A “psychic medium” described by a judge as “an old-fashioned confidence trickster” has been jailed for a year after she got a man to give her €10,000 by telling him his deceased father had told her that if he did not give her the money “the devil would take his soul”.
Debbie Paget (55), of Knowth Court, Ballymun, Dublin, was convicted by a Dublin Circuit Criminal Court jury last May.
She had pleaded not guilty to dishonestly inducing by deception James Byrne to give her €10,000. She was also charged with dishonestly inducing by deception Maria Byrne, Mr Byrne’s sister, to give her €200.
After deliberating for a little over four hours, the jury found Paget guilty, by a majority, of the first count and returned a not guilty verdict on the second count.
In his evidence during the trial, James Byrne told Oisín Clarke BL, prosecuting, that he and his sister Maria and their mother lived together in Cabra, Dublin. He said Paget was a home carer for a neighbour and they all got to know her that way.
He said on one occasion, Paget invited him to “a reading” and he thought this was a fortune-telling, and he would find out about his future. He said that during the session, Paget started talking about his father and then told him: “Your father said you are to give me €10,000.”
He said that he felt pressurised and gave his word to give her the money.
He said that Paget asked him: “When are you getting the money” and told him: “If you don’t, it will be a sin and the devil will get you.”
He said that he later gave her €10,000 cash in an envelope after withdrawing it from his bank account.
Asked why he gave her the money Mr Byrne told the jury: “I believed my father told her to tell me to give her the money, that’s what I believed.”
When questioned, Paget told gardaí that she was publicly known as a “psychic medium” which meant that she could “see beyond the veil” and communicate with the dead. She said she had offered this service to people for 40 years and had “never charged a penny” to anyone for it.
She denied that she ever did “a reading” for the complainants and denied that she got any money from either of them. She said she never asked either complainant for money and said she had no idea why either of them would lie.
On Monday, Mr Byrne read his victim impact statement in which he said he was very depressed in the aftermath of the offence and has had sleepless nights. He said he was very upset about his father and he thought Paget was “a decent person”.
“I know now that she is not. I was taken advantage of. She said my Dad would tip me on the shoulder and she said it be would be a sin on my soul and I would go to hell if I didn’t give her the money”.
“I am not a victim. I am a survivor and I felt I have learned a lesson. I am proud of myself having the courage to come here today,” Mr Byrne said.
Mr Clarke confirmed that there is no evidence of where the money went. He acknowledged that there was a reference to a car and a loan during the trial, but he said there was no “specific evidence” from the prosecution as to where the money went.
Two women gave evidence on behalf of Paget describing her as “funny and resilient” and spoke of the grief Paget experienced when her youngest daughter died when she was eight years old having been born with cystic fibrosis. Paget had written a book about her experiences of the death of a child.
One of the women said she had been impressed by Paget’s “forthrightness and determination” while a second one said she had cared for her own mother “with nothing but love and kindness” and she wouldn’t hesitate in employing her as a carer again.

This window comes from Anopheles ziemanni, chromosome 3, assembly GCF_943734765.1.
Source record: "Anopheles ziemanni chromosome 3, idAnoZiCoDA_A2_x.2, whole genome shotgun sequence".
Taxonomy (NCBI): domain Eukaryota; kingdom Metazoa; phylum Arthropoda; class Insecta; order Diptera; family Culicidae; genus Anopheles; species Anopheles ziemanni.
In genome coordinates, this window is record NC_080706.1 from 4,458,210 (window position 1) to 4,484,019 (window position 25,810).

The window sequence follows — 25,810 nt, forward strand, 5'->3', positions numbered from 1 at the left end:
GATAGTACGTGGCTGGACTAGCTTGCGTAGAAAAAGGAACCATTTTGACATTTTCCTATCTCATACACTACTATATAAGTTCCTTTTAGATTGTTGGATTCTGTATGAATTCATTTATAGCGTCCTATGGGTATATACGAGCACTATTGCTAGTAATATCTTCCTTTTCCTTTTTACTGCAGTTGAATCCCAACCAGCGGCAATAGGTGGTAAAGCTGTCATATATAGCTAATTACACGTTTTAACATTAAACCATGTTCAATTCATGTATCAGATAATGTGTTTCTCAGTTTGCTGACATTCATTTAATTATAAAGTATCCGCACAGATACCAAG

Karl Monahan BL, defending, said that his client had a horrible family life, had witnessed domestic violence and had “a cruel and sadistic” mother. She ultimately ran away from home when she was 14 and stayed in a shelter for young girls until she was 17.
Mr Monahan said Paget was introduced to methadone after her youngest daughter was born and diagnosed with CF. Counsel said Paget became addicted to methadone but never used any other drug. She was left distraught by the death of her daughter in 1999, he added.
Counsel said his client began to work as a carer in 2017. She recently began working as a cleaner but gave up that position when people began to recognise her from the newspaper reports surrounding her trial.
Some of her family members have since distanced themselves from her, and she has lost contact with some of her grandchildren.
Judge Pauline Codd said it was quite clear from Mr Byrne’s demeanour in court that he is a vulnerable person. She said Paget had told him that his deceased father had told her that if Mr Byrne did not give her €10,000 “the devil would take his soul”.
She said Paget was criminally liable as she had taken large sums of money under threat, “even though those are supernatural threats”. The judge described the offence as “cunning and manipulative” and that Paget had “taken advantage” of Mr Byrne.
“Far from offering him spiritual comfort, she devised a make-believe threat to his soul,” Judge Codd said before she added that it doesn’t matter that the threat seemed “fantastical” because Mr Byrne believed it to be true and felt obligated to hand over the cash.
“Needless to say, her objective was far more worldly in nature, to enrich herself by manipulating a vulnerable man whose buttons she knew how to press,” Judge Codd continued.
She described Paget as “an old-fashioned confidence trickster” and added that the offence represented a breach of trust.
Judge Codd stated that there has been no expression of remorse or attempt to pay back the money but acknowledged that Paget herself had “particular vulnerabilities”. She sentenced Paget to 18 months in prison and suspended the final six months on strict conditions.